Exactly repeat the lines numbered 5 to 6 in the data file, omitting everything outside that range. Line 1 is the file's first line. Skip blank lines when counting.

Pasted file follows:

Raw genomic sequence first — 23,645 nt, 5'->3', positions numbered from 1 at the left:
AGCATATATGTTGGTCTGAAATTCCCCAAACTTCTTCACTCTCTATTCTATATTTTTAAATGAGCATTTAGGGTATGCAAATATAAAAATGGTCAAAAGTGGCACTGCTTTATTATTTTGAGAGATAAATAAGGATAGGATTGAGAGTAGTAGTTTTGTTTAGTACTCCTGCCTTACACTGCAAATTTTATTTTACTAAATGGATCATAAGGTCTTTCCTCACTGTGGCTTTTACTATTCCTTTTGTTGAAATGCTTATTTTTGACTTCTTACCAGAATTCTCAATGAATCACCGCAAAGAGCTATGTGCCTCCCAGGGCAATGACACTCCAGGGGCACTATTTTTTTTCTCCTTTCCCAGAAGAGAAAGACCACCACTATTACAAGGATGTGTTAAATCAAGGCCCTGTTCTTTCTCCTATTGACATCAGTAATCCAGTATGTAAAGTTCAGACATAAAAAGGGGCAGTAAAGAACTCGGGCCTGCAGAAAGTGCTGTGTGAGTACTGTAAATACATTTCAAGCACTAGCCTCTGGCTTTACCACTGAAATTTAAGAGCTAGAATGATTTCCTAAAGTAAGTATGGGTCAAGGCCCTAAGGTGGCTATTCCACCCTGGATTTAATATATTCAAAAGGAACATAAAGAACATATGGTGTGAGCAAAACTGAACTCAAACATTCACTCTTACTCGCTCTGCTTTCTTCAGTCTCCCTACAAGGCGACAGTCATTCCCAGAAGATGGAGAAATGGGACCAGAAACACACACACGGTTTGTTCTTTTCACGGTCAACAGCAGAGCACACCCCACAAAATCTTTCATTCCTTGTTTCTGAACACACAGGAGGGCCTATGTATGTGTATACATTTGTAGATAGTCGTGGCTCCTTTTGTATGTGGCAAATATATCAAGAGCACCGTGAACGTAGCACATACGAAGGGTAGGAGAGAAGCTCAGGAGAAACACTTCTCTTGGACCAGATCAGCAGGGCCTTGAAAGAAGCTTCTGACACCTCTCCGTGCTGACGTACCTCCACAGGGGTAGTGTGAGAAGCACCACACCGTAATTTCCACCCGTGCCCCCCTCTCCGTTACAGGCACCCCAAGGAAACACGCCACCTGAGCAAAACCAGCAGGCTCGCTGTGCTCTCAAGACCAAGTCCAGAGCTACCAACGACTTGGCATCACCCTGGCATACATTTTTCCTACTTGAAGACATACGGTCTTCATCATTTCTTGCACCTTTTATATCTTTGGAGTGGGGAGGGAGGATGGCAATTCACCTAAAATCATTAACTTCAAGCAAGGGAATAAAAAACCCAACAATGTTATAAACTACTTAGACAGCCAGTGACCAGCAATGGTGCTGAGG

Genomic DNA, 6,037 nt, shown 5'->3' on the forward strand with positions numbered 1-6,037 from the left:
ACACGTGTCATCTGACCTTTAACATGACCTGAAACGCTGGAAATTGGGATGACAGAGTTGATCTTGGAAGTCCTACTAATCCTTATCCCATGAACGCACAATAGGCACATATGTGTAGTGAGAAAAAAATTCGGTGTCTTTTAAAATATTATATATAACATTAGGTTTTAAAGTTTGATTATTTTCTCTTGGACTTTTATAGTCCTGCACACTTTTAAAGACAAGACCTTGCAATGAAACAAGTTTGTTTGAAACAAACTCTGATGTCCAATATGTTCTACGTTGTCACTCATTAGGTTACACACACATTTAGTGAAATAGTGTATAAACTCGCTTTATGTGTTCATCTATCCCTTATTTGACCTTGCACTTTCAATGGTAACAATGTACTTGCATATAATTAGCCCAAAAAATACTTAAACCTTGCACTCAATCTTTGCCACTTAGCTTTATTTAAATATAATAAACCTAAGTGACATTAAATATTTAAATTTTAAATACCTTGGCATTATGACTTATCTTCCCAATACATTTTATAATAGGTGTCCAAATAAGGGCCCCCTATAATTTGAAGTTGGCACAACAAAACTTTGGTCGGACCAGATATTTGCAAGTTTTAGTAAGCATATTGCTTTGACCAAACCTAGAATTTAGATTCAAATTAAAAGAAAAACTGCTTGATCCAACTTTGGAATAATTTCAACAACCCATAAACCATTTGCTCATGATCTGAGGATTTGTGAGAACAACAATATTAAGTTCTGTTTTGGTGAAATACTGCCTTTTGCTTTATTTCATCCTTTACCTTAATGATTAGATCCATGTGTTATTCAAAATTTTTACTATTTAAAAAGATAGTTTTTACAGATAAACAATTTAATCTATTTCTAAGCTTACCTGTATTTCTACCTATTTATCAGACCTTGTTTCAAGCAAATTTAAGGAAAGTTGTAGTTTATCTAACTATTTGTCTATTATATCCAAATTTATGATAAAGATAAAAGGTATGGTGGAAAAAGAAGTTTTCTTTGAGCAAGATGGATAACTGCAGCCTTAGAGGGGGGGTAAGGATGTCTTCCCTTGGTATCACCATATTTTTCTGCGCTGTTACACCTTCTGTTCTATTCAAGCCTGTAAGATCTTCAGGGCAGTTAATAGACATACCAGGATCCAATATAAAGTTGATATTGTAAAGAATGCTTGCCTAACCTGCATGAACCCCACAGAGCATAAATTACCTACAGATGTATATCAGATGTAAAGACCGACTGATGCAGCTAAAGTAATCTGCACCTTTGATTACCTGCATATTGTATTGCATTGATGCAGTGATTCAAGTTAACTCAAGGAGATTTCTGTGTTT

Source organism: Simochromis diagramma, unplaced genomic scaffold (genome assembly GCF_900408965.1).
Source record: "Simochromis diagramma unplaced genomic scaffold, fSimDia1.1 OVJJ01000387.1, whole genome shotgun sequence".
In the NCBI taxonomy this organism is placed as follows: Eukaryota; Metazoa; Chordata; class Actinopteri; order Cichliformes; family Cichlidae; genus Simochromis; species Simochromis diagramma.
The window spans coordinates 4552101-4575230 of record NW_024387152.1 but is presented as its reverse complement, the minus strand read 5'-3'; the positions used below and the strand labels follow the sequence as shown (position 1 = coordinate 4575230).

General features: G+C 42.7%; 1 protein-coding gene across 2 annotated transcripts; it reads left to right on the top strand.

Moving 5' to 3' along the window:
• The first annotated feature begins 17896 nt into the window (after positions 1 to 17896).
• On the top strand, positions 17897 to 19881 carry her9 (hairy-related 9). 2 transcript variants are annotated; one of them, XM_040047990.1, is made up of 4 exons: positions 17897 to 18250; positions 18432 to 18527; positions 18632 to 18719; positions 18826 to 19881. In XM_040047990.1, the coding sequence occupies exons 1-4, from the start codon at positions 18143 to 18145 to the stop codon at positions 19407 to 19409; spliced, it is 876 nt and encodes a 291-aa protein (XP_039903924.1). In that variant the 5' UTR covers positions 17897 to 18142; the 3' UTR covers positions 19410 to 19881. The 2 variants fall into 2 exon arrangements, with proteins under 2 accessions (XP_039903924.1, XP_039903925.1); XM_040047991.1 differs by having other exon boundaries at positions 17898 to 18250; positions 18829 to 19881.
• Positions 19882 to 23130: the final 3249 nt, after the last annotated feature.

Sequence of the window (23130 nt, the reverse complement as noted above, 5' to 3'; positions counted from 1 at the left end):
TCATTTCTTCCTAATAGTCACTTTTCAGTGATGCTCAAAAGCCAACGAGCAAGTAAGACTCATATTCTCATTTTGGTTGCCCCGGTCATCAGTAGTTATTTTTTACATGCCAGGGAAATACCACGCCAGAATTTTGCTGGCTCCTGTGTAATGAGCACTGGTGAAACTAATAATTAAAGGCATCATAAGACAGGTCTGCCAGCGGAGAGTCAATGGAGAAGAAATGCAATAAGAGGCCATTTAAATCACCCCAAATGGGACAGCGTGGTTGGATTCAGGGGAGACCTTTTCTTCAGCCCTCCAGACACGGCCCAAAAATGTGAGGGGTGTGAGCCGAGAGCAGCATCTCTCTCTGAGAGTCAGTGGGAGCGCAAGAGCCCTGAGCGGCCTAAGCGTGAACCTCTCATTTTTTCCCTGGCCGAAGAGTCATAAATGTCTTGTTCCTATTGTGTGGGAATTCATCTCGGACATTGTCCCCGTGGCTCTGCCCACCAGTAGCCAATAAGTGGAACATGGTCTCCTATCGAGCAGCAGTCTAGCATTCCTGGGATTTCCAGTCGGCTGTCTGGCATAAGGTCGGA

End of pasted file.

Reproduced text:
Source organism: Simochromis diagramma, unplaced genomic scaffold (genome assembly GCF_900408965.1).
Source record: "Simochromis diagramma unplaced genomic scaffold, fSimDia1.1 OVJJ01000387.1, whole genome shotgun sequence".